• Stability – a perfectly balanced machine with no extra rear counterweight, strong outriggers and automatic frame levelling.

Efficiency

  • Maneuverability – a short turning radius and 4-wheel steering can allow you to turn on a dime. 
  • Size – a compact and lightweight machine enables better access to tight spaces and guarantees safety, maneuverability, productivity and lower fuel consumption.

Comfort

  • Cabin – a large cabin with AC/heating and 360-degree visibility will keep operators comfortable and safe.
  • Cabin and boom suspension – good suspension allows for faster operation without compromising operator comfort or the load.
The tilting cab on a rotating telehandler.

Don't skimp on safety

Before anything else, safety is the most important aspect of any operation. From a construction site to a dairy farm, the safety of your machine operators and workers comes first.

When you're using a machine as much as you use a telehandler, your operator needs to always feel safe and comfortable. This not only helps prevents injuries and accidents but also increases productivity and efficiency. Many safety features on telehandlers are also designed to provide operational gains.

Features such as 360-degree visibility allow the operator to see the entirety of their surroundings, and also let them work more quickly as they don't have to check for blind spots.

Other safety features can be more subtle, yet just as effective. Load sensors will warn you if you're carrying too much weight before you tip. Some brands offer a reinforced "Ring of Steel" that wraps around the chassis and protects the machine, as well as its internal components.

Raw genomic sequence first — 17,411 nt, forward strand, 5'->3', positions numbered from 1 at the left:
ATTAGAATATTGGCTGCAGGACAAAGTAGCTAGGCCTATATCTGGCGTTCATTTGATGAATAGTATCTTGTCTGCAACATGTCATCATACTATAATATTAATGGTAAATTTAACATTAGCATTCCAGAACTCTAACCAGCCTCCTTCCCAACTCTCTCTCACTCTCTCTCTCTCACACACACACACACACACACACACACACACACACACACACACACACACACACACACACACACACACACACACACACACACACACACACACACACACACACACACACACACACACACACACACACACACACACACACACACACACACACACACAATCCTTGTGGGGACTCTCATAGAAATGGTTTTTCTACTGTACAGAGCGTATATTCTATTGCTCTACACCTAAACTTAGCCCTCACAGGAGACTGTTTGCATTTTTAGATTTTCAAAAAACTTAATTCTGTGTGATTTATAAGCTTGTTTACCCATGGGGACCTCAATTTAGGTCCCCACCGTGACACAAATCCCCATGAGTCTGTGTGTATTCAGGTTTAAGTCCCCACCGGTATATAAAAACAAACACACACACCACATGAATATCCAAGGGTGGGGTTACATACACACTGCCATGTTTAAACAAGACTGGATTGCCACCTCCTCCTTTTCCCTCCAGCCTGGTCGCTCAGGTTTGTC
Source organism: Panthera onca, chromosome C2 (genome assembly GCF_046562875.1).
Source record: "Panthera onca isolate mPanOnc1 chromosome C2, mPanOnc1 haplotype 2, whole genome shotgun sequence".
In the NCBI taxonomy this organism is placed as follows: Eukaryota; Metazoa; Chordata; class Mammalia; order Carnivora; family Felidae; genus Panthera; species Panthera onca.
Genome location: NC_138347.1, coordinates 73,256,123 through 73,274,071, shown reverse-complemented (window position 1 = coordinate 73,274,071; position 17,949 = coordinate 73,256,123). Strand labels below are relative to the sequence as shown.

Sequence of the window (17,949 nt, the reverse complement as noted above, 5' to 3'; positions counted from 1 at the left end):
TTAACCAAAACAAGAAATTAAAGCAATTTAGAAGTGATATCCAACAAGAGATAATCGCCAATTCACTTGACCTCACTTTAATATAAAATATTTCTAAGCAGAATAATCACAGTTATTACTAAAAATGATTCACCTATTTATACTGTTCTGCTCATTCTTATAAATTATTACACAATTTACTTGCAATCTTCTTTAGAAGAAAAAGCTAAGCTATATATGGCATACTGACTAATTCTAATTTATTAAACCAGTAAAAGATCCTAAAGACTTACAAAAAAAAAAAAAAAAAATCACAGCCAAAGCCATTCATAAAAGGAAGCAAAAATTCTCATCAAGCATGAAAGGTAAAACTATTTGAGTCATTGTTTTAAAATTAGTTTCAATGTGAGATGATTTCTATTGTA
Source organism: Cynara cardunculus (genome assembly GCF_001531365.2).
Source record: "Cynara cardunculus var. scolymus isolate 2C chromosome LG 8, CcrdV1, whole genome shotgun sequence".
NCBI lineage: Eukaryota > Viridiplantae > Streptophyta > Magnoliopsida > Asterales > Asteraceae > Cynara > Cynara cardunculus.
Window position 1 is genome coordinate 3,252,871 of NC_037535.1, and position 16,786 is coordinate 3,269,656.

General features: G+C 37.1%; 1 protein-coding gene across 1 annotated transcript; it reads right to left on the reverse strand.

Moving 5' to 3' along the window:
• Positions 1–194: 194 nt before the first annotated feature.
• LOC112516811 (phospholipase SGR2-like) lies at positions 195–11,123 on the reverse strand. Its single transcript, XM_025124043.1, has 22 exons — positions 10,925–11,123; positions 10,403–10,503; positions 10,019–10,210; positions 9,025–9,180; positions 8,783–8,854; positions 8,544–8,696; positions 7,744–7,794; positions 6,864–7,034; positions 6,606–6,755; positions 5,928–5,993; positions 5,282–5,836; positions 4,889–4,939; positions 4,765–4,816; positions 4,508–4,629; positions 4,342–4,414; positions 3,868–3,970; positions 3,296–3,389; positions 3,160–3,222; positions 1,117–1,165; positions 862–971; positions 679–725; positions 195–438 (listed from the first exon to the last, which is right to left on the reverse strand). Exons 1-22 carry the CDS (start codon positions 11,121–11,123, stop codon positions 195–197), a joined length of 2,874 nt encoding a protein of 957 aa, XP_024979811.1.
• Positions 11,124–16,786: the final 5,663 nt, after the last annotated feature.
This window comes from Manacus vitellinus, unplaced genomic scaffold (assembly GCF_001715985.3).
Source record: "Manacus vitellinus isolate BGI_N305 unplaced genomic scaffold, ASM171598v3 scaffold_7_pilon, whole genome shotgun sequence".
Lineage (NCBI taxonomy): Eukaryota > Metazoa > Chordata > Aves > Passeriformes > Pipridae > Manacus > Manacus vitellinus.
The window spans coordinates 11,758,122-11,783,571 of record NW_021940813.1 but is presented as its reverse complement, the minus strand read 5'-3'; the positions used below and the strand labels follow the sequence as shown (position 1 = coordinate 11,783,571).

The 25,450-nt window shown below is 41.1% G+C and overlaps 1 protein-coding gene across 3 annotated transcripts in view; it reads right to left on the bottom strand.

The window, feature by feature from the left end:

The latest technology

Telehandlers equipped with sensor technology, such as those on Merlo machines, can track load weight, the attachment, height and angle in real time on an LCD screen in the cabin.

This technology should extend to every part of your next telehandler. Features like a tilting cabin are often the difference between buying or not buying a rotating telehandler. 

"The tilting cab is a must-have because it just changes your visibility, never sitting there with your head bent, you can go up and down as you need to," said Winston Miller, owner of Winston the Framer, a production framing company in the Ottawa region. "It just makes your day so much more comfortable."

Features such as a large cabin, boom side-shift, cabin suspension system and auto-levelling are all appreciated by operators who spend hours working in the machine each day.

Selecting the right dealership 

Another key is to find a dealer that will become a partner to guide you well before and after the sale. Telehandler specialists, like Manulift, have experts that are 100 percent dedicated to telescopic handlers. This means that they offer expert service, machine training, fast response, specialized road and workshop technicians, financing experts and good selection and availability of parts. When keeping these details in mind during the purchasing process, your next telehandler will help you take your business to the next level.

Company info

100, rue d'Anvers
St. Augustin-de-Desmaures, QC
CA, G3A 1S4

Website:
manulift.ca